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Rotor targets agriculture, firefighting and cargo transportation with R550X uncrewed helicopter

By Gerrard Cowan | December 8, 2023

Estimated reading time 6 minutes, 31 seconds.

Rotor Technologies has begun production of its first two R550X uncrewed civilian helicopters, with the company identifying opportunities in markets such as agriculture, firefighting, and cargo transportation.    

Rotor Technologies says its new R550X platform is the largest uncrewed civilian helicopter on the market. Rotor Technologies Photo

The company officially unveiled the R550X project in early December 2023, describing it as the largest uncrewed civilian helicopter on the market. The platform is based on the Robinson R44 Raven II, and is designed to lift heavy loads of up to 550 kilograms (1,200 pounds), the company stated, with no pilot onboard. It has a flight time of over three hours and a top speed of 150 miles per hour (240 kilometers per hour), Rotor Technologies stated.   

As of December 2023, production of the first two units was underway at Rotor’s facilities in New Hampshire. These are being developed for use in agriculture, with operators in that sector signing letters of intent (LOIs) with Rotor.  

Halsey Schider speaks with Hector Xu, CEO of Rotor Technologies, on The Helicopter Podcast.

The aim is for commercial operations of the R550X to begin in the U.S. in 2024, with international operations coming in later years. However, the company has conducted a series of flying tests on the R220Y, a technology demonstrator based on the Robinson R22 platform, said Ben Frank, Rotor’s chief commercial officer.   

The R550X offers long-range vertical takeoff and landing (VTOL) capabilities beyond current unmanned aerial vehicles (UAVs) and eVTOLs. However, the system was not designed to directly challenge or replace such platforms, Frank told Vertical.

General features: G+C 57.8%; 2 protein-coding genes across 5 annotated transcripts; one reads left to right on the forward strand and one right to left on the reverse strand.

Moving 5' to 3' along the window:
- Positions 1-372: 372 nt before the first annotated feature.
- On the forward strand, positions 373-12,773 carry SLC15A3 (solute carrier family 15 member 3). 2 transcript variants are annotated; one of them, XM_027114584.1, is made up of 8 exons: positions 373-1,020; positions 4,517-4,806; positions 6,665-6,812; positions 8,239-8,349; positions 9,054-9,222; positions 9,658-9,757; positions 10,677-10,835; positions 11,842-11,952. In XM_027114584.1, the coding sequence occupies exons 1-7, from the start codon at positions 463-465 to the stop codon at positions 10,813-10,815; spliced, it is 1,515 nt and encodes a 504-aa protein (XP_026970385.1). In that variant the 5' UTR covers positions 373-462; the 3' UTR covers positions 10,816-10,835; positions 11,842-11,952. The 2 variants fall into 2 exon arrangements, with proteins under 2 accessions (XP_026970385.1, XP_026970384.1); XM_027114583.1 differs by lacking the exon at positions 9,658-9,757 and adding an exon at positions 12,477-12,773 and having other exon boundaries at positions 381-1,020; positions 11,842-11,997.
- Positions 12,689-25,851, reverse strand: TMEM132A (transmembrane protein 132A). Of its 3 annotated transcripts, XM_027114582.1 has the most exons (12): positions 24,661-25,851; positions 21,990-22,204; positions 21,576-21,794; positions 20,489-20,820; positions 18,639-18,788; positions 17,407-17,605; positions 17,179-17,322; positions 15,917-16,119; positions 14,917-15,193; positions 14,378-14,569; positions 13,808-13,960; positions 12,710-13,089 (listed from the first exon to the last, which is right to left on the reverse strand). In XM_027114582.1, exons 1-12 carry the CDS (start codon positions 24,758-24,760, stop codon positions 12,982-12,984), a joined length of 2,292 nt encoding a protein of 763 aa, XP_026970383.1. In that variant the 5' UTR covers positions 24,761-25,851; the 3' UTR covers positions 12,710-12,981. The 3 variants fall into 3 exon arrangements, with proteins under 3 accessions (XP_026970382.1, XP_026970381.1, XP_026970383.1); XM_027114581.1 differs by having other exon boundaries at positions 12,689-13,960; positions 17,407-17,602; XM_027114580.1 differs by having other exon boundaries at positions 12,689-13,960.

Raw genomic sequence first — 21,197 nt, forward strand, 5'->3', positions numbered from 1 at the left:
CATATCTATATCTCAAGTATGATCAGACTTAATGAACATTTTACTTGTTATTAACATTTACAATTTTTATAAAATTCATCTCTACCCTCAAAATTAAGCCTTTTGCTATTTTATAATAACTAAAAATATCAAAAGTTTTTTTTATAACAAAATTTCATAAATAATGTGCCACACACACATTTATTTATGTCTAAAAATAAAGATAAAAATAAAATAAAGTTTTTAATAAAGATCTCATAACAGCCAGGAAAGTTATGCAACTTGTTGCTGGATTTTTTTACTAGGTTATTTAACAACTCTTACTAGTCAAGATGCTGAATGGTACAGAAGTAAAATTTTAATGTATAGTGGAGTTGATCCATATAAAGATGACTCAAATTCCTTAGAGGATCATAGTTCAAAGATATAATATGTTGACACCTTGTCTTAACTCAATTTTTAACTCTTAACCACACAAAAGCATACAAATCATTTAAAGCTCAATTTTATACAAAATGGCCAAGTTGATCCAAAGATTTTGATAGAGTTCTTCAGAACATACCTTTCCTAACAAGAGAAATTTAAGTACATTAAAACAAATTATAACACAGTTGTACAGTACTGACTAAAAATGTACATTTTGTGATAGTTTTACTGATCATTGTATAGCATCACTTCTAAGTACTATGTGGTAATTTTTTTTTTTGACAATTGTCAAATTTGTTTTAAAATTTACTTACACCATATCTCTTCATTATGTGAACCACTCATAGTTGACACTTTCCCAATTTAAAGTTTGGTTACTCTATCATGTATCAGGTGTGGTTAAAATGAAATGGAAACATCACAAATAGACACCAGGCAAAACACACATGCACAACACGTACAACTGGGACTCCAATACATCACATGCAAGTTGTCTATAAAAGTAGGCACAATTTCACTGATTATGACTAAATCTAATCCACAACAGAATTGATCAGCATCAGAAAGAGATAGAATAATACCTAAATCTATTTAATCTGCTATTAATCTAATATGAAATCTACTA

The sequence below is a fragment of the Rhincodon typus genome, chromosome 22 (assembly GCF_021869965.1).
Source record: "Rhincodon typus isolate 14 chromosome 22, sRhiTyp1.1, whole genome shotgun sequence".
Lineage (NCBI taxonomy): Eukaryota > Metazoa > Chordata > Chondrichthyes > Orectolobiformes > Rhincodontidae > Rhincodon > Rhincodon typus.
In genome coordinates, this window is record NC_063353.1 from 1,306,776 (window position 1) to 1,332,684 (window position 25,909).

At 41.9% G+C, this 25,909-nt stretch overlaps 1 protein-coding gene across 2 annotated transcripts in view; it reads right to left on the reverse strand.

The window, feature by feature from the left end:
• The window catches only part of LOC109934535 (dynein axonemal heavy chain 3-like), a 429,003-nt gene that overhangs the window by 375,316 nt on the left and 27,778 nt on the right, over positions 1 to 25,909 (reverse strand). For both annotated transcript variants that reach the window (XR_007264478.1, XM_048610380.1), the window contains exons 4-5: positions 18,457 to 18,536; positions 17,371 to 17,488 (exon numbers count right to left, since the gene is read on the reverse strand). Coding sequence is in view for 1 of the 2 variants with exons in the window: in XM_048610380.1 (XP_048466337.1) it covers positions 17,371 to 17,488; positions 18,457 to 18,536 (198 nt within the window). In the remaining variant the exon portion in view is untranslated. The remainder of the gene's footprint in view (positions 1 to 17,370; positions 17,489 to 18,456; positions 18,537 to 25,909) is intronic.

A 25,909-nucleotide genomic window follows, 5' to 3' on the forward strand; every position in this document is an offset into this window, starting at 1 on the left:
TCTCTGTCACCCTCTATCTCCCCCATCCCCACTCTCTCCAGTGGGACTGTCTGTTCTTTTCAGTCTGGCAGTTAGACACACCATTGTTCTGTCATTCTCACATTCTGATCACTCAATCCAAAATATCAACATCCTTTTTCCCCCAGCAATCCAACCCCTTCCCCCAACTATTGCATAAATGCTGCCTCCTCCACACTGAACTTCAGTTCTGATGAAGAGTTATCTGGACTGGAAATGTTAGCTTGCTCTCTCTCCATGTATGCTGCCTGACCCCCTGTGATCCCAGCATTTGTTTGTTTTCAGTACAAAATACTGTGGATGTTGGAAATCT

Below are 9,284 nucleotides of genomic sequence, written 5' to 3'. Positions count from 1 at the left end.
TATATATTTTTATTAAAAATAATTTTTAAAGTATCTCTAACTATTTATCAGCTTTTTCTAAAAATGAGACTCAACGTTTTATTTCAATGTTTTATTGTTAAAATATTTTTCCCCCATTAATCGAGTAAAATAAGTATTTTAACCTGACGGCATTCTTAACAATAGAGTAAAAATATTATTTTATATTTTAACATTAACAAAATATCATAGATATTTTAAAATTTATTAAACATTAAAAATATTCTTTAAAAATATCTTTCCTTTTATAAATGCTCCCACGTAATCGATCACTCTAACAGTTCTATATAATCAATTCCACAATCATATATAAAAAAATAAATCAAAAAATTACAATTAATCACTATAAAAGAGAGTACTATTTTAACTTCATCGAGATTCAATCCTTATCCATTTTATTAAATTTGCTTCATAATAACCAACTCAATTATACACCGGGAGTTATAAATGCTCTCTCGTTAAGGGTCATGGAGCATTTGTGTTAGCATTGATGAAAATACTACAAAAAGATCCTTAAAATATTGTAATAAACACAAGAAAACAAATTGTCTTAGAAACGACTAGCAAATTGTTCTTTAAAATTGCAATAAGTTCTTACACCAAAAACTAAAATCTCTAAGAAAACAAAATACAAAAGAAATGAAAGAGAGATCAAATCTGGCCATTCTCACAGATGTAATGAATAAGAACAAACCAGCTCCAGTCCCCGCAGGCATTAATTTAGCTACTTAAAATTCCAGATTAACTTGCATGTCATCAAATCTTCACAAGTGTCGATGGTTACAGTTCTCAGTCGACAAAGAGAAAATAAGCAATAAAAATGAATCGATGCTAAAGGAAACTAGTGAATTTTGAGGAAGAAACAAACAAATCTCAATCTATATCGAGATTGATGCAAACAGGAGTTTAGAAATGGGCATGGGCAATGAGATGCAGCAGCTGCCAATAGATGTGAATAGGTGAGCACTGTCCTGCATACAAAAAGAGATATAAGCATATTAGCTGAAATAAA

Rotor Technologies has begun production of its first two R550X uncrewed civilian helicopters, with the company identifying opportunities in markets such as agriculture, firefighting, and cargo transportation. Rotor Technologies Photo

Rather, “we think that autonomy and remote piloting are going to be transformative technologies that are going to unlock exciting new use cases for aircraft,” he said. By basing the system on an already tried and trusted helicopter, the company believes it offers a range of technological and regulatory advantages in the uncrewed space, he said. 

“The R550X is based on a safe, certified and trusted airframe that exists today,” he said. “The pathways to operate the R550X commercially already exist. We can retrofit it with our technology and immediately provide a safety and productivity benefit.”  

The R550X features a range of sensors and digital flight control systems that enable it to operate safely and autonomously in challenging operating environments, including at night and in limited visibility. Rotor’s software can prevent common causes of accidents, the company stated, such as inadvertent entry into instrument meteorological conditions or loss-of-control.   

The sensors include LIDAR, RADAR, and multiple types of cameras, Frank said, though some customers have requested other sensors. The platform uses a fly-by-wire system, with the essential aim of “translating the technology that’s been used in large transport aircraft into helicopters.”  

Rotor said its helicopters would only operate in unpopulated or sparsely populated areas. Rotor Technologies Photo

In the short term, Rotor sees the greatest potential in aerial work in sectors such as agriculture, firefighting and cargo transportation, Frank said, though in the very long term, there may be potential for passenger flight, depending on technological and regulatory evolutions.   

However, it is a “human-in-the-loop system, and will remain so for the foreseeable future,” Frank stressed. “The technology allows a human to safely pilot this aircraft from the ground, but there is still piloting involved,” he said, noting that the human-in-the-loop demands are focused not just on flying but on areas related to the particular mission, for example, whether or not to apply chemicals to crops.   

Additionally, he said the helicopters would only operate in unpopulated or sparsely populated areas. “Our goal is to improve the safety profile for humans — we don’t want to carry people, at least in the first years of the program, and we’re not going to fly over populated areas.”  

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